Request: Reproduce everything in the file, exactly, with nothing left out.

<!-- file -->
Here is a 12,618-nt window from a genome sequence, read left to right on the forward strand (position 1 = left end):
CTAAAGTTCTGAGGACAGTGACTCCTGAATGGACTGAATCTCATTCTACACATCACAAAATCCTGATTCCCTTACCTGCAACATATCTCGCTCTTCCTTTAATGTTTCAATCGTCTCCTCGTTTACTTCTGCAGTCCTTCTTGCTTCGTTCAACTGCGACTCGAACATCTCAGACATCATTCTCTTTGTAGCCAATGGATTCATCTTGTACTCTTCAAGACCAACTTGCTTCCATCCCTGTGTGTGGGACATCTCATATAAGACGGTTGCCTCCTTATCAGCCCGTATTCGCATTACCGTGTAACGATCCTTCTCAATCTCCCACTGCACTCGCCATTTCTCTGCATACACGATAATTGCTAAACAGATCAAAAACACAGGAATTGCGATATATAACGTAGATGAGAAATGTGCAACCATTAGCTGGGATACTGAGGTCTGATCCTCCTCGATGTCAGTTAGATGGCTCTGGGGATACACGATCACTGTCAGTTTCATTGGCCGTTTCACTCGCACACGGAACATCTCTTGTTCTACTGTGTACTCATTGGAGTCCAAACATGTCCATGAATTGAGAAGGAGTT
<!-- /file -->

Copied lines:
Here is a 12,618-nt window from a genome sequence, read left to right on the forward strand (position 1 = left end):
CTAAAGTTCTGAGGACAGTGACTCCTGAATGGACTGAATCTCATTCTACACATCACAAAATCCTGATTCCCTTACCTGCAACATATCTCGCTCTTCCTTTAATGTTTCAATCGTCTCCTCGTTTACTTCTGCAGTCCTTCTTGCTTCGTTCAACTGCGACTCGAACATCTCAGACATCATTCTCTTTGTAGCCAATGGATTCATCTTGTACTCTTCAAGACCAACTTGCTTCCATCCCTGTGTGTGGGACATCTCATATAAGACGGTTGCCTCCTTATCAGCCCGTATTCGCATTACCGTGTAACGATCCTTCTCAATCTCCCACTGCACTCGCCATTTCTCTGCATACACGATAATTGCTAAACAGATCAAAAACACAGGAATTGCGATATATAACGTAGATGAGAAATGTGCAACCATTAGCTGGGATACTGAGGTCTGATCCTCCTCGATGTCAGTTAGATGGCTCTGGGGATACACGATCACTGTCAGTTTCATTGGCCGTTTCACTCGCACACGGAACATCTCTTGTTCTACTGTGTACTCATTGGAGTCCAAACATGTCCATGAATTGAGAAGGAGTT